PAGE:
Observers have long mused on the apparent mystery of exactly what happened to Scott Walker, and how the honey-voiced Ohio native went from the romantic poster boy of The Sun Ain’t Gonna Shine Anymore to the existentialist outsider of his latter-day recasting. But as Rob Young’s essay here explains, that transformation was well under way even as an increasingly disillusioned Walker was still the face on a million bedroom walls. Even in the Walker Brothers’ chart heyday, he claimed to be happier listening to Beethoven or watching Bergman. This re-release of his first five solo albums shows how the realignment of his cultural touchstones led to a lionhearted rethinking of his entire creative approach.
The collection includes Walker’s first five post-group endeavours up to 1970’s ‘Til The Band Comes In, omitting the collection of songs from his six-part, 1969 BBC TV series in which he played the small-screen variety host to such guests as Dudley Moore, as he released songs with lyrics about stained glass whispers and mourners at his own wake.
The box set gives Walker’s early solo legacy the full treatment, especially deserving of a catalogue that has drifted in and out of print. New sleeve notes and photos accompany original artwork; the expanded, 48-page booklet in the deluxe, 180-gram vinyl edition adds an 11-inch print from Scott 2 and four Melody Maker and NME features from the era.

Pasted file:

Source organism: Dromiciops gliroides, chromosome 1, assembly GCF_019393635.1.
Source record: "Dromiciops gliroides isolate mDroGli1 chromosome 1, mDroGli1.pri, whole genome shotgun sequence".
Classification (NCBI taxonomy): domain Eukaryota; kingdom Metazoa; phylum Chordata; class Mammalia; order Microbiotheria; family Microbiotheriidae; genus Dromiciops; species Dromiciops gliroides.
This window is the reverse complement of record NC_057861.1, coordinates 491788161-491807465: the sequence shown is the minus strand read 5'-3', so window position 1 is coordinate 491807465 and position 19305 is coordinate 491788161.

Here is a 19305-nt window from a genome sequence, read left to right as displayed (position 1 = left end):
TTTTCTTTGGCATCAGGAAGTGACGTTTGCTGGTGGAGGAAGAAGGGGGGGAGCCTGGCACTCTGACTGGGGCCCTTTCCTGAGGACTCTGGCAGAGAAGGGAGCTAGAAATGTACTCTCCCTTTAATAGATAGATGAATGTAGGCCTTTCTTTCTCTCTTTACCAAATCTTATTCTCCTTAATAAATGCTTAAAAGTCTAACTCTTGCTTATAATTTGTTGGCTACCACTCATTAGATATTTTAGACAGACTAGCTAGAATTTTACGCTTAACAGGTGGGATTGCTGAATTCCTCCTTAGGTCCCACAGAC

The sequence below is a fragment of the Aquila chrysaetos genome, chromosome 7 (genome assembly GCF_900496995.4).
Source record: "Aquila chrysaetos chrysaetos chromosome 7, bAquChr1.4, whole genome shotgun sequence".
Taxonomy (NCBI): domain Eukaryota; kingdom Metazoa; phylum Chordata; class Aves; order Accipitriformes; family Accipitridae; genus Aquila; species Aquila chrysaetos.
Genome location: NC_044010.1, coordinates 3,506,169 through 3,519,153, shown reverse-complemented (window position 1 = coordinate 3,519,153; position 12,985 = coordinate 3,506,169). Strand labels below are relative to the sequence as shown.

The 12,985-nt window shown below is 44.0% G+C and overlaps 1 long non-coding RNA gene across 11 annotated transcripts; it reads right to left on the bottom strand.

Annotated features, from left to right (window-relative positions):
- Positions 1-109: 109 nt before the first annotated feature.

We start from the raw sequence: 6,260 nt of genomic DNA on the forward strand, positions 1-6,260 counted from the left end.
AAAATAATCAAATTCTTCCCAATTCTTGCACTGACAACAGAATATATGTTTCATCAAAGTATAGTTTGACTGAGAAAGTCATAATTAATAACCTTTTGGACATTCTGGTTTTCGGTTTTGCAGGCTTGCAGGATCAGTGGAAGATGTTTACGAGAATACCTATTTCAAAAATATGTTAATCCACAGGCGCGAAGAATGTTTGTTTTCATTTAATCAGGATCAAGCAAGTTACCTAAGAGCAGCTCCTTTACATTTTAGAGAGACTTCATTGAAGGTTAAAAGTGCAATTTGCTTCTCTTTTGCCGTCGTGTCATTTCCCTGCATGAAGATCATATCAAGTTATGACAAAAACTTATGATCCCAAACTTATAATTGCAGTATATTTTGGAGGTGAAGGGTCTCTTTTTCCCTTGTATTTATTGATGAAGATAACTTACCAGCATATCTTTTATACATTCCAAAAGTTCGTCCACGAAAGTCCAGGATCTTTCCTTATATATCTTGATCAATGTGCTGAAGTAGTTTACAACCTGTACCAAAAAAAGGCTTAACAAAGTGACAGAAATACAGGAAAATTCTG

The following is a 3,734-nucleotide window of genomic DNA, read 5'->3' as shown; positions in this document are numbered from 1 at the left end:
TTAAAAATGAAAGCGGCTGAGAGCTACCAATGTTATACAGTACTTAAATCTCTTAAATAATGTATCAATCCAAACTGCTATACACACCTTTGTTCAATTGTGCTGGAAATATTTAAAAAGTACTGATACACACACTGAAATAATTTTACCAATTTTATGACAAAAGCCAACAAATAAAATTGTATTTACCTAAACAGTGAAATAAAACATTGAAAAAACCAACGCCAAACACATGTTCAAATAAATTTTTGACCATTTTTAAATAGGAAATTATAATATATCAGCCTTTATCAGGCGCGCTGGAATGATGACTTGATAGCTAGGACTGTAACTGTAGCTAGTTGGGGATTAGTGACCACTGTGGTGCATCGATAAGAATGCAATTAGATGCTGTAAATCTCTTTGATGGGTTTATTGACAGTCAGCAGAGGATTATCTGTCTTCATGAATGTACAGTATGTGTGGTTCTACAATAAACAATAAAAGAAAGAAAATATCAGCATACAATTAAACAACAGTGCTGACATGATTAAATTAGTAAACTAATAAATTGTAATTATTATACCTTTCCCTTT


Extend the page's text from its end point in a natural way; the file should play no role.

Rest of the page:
1967’s Scott, released only six months after Walker’s first farewell to his ‘brothers’, retained elements of his singles-oriented persona, with covers of the likes of Mann/Weil and Tim Hardin, but the sombre aesthete of the Jacques Brel interpretations Mathilde, My Death, Amsterdam was already emerging. Yet his audience went with him, for quite some time at least. That first album hit Number Three in the UK and, six months later, Scott 2 nestled at Number One, outselling Dylan’s John Wesley Harding for a week.
With each release, you hear not a seamless restyling but the absorbing push-and-pull of his personae. By Scott 3, he re-embraces a certain studied romanticism to sit right next to the unsettling It’s Raining Today or the pitch-black humour of Funeral Tango.
It’s never easy listening for long, in any sense of the phrase. Dissonant chords run their nails down the windows of Wally Stott’s exquisite orchestrations, and Brel lyrics about phoney virgins and military whorehouses are designed to make listeners cry, as he told one interviewer. But Walker’s ability to cast truth with beauty remains far ahead of its time. He was, and remains, the 30th Century Man.